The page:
Surfactant toxicity in a case of (4-chloro-2-methylphenoxy) acetic acid herbicide intoxication.

Research paper by I I Hwang, J W JW Lee, J S JS Kim, H W HW Gil, H Y HY Song, S Y SY Hong

Indexed on: 16 Nov '14Published on: 16 Nov '14Published in: Human & experimental toxicology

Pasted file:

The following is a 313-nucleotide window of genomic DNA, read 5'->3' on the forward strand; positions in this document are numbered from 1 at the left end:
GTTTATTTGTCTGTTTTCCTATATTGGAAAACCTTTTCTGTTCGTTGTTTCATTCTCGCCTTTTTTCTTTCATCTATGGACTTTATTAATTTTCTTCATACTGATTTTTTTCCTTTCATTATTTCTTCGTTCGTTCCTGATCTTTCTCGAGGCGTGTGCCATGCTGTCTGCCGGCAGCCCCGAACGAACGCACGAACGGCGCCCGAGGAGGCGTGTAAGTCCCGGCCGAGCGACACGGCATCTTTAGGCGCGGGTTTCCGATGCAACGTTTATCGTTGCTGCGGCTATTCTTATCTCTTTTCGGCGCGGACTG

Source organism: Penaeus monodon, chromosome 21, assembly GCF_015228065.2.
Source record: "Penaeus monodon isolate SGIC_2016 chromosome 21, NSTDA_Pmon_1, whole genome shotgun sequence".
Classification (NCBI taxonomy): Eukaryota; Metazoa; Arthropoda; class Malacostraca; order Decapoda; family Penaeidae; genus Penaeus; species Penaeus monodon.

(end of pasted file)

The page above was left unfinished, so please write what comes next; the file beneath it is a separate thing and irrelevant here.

Self-poisoning with (4-chloro-2-methylphenoxy) acetic acid (MCPA) is a common reason for presentation to hospitals, especially in some Asian countries. We encountered a case of a 76-year-old woman who experienced unconsciousness, shock and respiratory failure after ingesting 100 mL MCPA herbicide. We determined whether the surfactant in the formulation was the chemical responsible for the toxic symptom in this patient.3-(4,5-Dimethylthiazol-2-yl)-2,5-diphenyltetrazolium bromide (MTT) cell viability and lactate dehydrogenase (LDH) cytotoxicity assays were performed on human brain neuroblastoma SK-N-SH cells. The expressions of 84 genes in 9 categories that are implicated in cellular damage pathways were quantified using an RT(2) Profiler™ PCR array on a human neuronal cell line challenged with polyoxyethylene tridecyl ether (PTE).Pesticide intoxication institute in university hospital.Extracorporeal elimination with intravenous lipid emulsion.Cell viability and gene expression.In the MTT assay, MCPA only minimally decreased cell viability even at concentrations as high as 1 mM. Cells treated with 1-methoxy-2-propanol, dimethylamine and polypropylene glycol exhibited minimal decreases in viability, whilst the viability of cells challenged with PTE decreased dramatically; only 15.5% of cells survived after exposure to 1 µM PTE. Similarly, the results of the LDH cytotoxicity assay showed that MCPA had very low cytotoxicity, whilst cells treated with PTE showed incomparably higher LDH levels (p < 0.0001). PTE up-regulated the expressions of genes implicated in various cell damage pathways, particularly genes involved in the inflammatory pathway.The surfactant PTE was likely the chemical responsible for the toxic symptom in our patient.